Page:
The Firework-Maker's Daughter, Lyric Hammersmith, London

Light the fuse and stand back
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The Independent Culture

Before I went, a friend was very off-putting about this show. "Oh God, it's so middle class," he sneered. "You know, actors wielding" - his voice dropped to a sepulchral wince - "bamboo canes." Well, they do use bamboo canes in a very funny jungle sequence, and Philip Pullman, whose story is the basis of the piece, could certainly be accused of being middle class. But none of that seemed to bother the young, socially diverse audience with whom I watched this enchanting adaptation of The Firework-Maker's Daughter by the physical troupe Told by an Idiot.

I know I am going to love it when I realise that the fire heading down the fuse to a firework is represented by a nervy woman in a red suit, whose tinselly-gloved hands make jumpy, flickering progress. Whenever the flame fizzles out, she keels over in a dead slump, or protests in mild disgust if she thinks the pyrotechnics are putrid. That's the kind of dotty, poetic slapstick in which Paul Hunter's impish production abounds.

Running at just two hours (including an interval), the piece, set in a fictional Thailand, dramatises a rite of passage. Ayesha Antoine is extremely winning as Lila, the young tomboy who wants more than anything to follow in her father's trade of firework-making. When her widowed parent blocks her aspirations, she defiantly sets off for the volcanic Mount Merapi to confront the Fire-Fiend and to seek the Royal Sulphur that is the essential ingredient of being a great pyrotechnician. What she does not know are the rituals necessary to protect her.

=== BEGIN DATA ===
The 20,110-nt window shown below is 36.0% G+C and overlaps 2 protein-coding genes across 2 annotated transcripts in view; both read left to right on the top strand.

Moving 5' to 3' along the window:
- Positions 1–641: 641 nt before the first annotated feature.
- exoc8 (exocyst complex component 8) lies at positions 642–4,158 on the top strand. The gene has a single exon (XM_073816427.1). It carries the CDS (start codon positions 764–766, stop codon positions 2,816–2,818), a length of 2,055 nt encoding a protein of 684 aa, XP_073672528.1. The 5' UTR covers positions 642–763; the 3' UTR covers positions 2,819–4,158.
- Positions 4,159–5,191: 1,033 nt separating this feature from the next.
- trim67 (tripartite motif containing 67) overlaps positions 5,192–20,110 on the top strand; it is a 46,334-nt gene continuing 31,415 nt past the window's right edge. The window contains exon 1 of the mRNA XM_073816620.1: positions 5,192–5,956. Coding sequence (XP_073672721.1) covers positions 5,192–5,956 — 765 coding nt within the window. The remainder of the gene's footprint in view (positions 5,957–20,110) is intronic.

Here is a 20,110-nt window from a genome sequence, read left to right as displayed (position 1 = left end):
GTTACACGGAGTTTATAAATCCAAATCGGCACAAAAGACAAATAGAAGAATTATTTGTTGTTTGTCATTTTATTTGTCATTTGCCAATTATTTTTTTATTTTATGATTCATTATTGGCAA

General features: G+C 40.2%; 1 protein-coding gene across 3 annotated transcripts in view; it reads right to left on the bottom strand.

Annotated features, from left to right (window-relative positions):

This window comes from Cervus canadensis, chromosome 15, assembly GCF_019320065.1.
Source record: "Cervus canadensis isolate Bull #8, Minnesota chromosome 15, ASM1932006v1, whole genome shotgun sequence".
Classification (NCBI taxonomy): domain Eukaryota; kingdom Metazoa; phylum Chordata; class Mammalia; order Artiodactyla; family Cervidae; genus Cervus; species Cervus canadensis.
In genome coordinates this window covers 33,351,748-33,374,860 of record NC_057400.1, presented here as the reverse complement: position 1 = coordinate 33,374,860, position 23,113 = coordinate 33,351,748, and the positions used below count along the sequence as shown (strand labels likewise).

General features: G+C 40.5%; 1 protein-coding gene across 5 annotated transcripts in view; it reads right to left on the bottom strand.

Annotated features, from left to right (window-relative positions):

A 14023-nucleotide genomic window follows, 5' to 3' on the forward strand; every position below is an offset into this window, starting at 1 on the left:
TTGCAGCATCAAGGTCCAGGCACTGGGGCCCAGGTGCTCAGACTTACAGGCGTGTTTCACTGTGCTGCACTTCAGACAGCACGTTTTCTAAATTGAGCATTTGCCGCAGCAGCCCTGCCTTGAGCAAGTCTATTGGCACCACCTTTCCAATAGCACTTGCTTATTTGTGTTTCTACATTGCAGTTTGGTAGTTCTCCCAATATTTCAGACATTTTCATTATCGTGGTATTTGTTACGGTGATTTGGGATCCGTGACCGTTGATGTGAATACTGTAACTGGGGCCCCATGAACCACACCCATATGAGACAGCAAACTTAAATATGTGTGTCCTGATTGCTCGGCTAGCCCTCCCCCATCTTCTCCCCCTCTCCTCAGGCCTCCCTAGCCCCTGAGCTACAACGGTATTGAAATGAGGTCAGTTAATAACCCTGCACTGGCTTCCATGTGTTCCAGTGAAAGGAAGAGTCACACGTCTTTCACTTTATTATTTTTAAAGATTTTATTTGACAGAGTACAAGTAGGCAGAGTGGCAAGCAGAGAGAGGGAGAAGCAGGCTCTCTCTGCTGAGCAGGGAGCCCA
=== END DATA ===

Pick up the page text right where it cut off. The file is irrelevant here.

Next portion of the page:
The show unfolds as two desperate consecutive rescue missions. In the first, Lila's best friend, Chulak (a likeable Mo Zainal), and Hamlet, a wonderfully lugubrious, Eric Morecambe-like white elephant (an excellent Malcolm Ridley), struggle to reach her before she enters the cave. In the second, Lila's only chance to save her father from execution is to win an international firework competition instituted by the King.

Vibrating to the magical Eastern sounds of Iain Johnstone's moody, versatile score, the production is a lovely mix of fairy-tale wonder and pantomime knockabout. It's full of delicacy (as when Lila's coolie hat suddenly becomes the far-off peak of Mt Merapi) and robust earthiness (as when two beanbag turds shoot out of the white-sheeted backside of the adorable, lovelorn elephant).

The show boasts wittily pitched adventure (playing with perspective so that, for example, when Lila crawls over the stage, she seems to be labouring up a sheer rock-face) and an unforced, lightly registered message (Royal Sulphur, it turns out, isn't a physical substance but the wisdom that comes only through suffering).

I have one quibble. In the very amusing final contest with German and US firework-makers, the rival efforts are represented through terrific theatrical equivalents - a fusillade of glittering Frisbees, say, or the thrash of a weird cat-o'-nine-tails with balls on the ends. Lila wins with a spectacular but literal display, when you feel that it would be more in keeping with the logic of the show to have her top their theatricality.

"Can we come again?" I heard one boy plead on the way out.

To 22 January (0870 050 0511)

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